Such symptoms are very often clear evidence of a brain and nervous system which are starved of their proper elements of nutrition. Investigate the diet of such victims and we will find that they are subsisting on most unhealthy foods. Their staples will be white bread, sweet cakes, biscuits, and other concentrated artificial foods, potted and bought cooked meats, with innumerable cups of tea throughout the day, “to steady their nerves.” In the absence of adequate fresh fruit and vegetables, and fresh dairy produce, the victims of such a dietary will inevitably (Continued on page 60) be constipated. Now, nerve tissue is peculiarly sensitive to any circulating poison in the blood stream; and the constant draining of poisons from the constipated bowel, from septic teeth or gums, or from the nose and throat, has a most exhausting effect upon the entire nervous system.
There is one factor in the production of nervous breakdown which requires special comment, namely, overwork. With the public, it is a favorite cause of nerve trouble. Actually, it is doubtful if overwork is ever the sole or even the underlying cause of a true nervous breakdown. Overwork is naturally a very popular causal factor for it is obviously highly respectable and even commendable! It takes away responsibility from the person concerned.
When we investigate, we generally find that the complaint of overwork is really a symptom of an already existent nervous exhaustion. When a woman is tired and low-spirited, her work and duties seem to magnify a .hundredfold to her weary brain. The more she worries the greater does the mountain of overwork appear to her. She gets sleepless nights and unpleasant” dreams, her nerves are on edge and “all is dark within.” Clearly, the “overwork” is relative to a pre-existent weary nervous system. The fundamental cause is not in the overwork but is within her own mind. Some gnawing fear which the conscious mind will not recognize, some conflict between opposing desires, some profound dissatisfaction with her marital, her family or her occupational life—in such factors as these will the root cause of the nervous exhaustion be found.
Great effort of mind or body can, of course, produce some degree of exhaustion, but the human organism is well able to look after itself and such exhaustion is rapidly dispelled with rest. In neurasthenia, there is a constant “always tired” feeling which incapacitates the sufferer from facing up to life. The neurasthenic woman is unhappy: she experiences numerous unpleasant symptoms, pressure on top of the head, tremblings, dyspepsia, sleeplessness, and she has an acute sense of her shortcomings. She knows that her fears are groundless but is unable to make the effort to overcome them.
Another common nervous complaint in women is the anxiety state. It arises in the neurotic type of women when confronted with some threat to their sexual, economic or family security. The symptoms are legion, from fears of insanity to palpitations, tremblings and sweatings. It is fear which is the fundamental motive of all the symptoms and signs, a fear which may be unknown or which cannot be faced by the conscious mind. Until the ghost of this fear is laid, the state of anxiety will persist.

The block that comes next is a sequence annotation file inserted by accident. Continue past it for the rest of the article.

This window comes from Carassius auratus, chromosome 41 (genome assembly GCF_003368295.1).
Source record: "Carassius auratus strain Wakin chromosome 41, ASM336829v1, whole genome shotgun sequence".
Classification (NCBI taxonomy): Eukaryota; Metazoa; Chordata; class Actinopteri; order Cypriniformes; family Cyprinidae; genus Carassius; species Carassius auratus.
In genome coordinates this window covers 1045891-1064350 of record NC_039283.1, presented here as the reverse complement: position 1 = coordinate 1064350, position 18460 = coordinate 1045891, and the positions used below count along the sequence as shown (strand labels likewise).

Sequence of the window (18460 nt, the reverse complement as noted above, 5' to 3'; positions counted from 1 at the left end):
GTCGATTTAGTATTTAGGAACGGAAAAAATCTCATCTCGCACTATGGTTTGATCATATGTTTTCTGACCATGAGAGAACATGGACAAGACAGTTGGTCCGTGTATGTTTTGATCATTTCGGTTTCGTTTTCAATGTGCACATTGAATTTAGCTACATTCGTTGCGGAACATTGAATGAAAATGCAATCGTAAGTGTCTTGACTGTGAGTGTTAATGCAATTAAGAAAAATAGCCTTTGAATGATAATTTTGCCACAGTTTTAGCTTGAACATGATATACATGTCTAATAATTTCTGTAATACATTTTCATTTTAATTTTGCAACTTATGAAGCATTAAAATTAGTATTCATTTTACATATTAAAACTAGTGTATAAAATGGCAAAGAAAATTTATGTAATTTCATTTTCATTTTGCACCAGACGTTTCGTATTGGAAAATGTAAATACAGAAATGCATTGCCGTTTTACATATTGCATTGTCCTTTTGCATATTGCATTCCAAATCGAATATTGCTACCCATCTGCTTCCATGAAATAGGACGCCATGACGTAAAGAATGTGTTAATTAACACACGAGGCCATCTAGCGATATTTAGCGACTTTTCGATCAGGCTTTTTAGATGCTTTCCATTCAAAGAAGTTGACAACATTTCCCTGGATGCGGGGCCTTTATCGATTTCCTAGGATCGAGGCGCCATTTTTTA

HYSTERIA as we have already noted is one of the major nerve troubles of women, although it is not exclusive to the female sex as was once imagined. There is definitely an hysterical type, the woman who is easily emotional, weeps and laughs on the least provocation, who has a desire to be theatrical and who has a morbid craving for sympathy. When such a woman is threatened with some social situation which is distasteful to her she very readily develops an hysterical attack. * This may take an endless variety of forms, paralysis, tremors, deafness, speechlessness, blindness, trances, or wandering fits.
Now, it is essential to understand that all those symptoms of “nerves” which have been described are not “just imaginary.” They are intensely real to the suffering woman who is fundamentally unhappy and badly adjusted to some aspect of her life. The “nervous woman” is not an impostor. She certainly clings to her illness but only because she is afraid. To adopt an attitude of blame is not only futile but is definitely harmful. The neurotic woman is largely the victim of her early environment, the victim of parental mishandling.
What the neurotic type must endeavor to do, is to grow up emotionally. She must gain the mastery of her feelings, and direct them in an adult, not a childish way. This is easy to say to the nerve-racked woman but difficult for her to realize. Still it is possible by sympathetic discussion to help her to an understanding of the root cause of her nervous illness. What is imperative is that nervous troubles should not be permitted to get firmly established. In their early stages, the outlook is generally good, provided sound treatment is carried out by an expert in this branch of medicine. The sufferer from “nerves” will not find the remedy in a “bottle of strengthening medicine.” The cause lies within the patients mind and until the cause is eradicated no hope of recovery can be sustained. The tyranny of “nerves” is the greatest of all human tyrannies and as such it deserves the greatest of our efforts if it is to be conquered.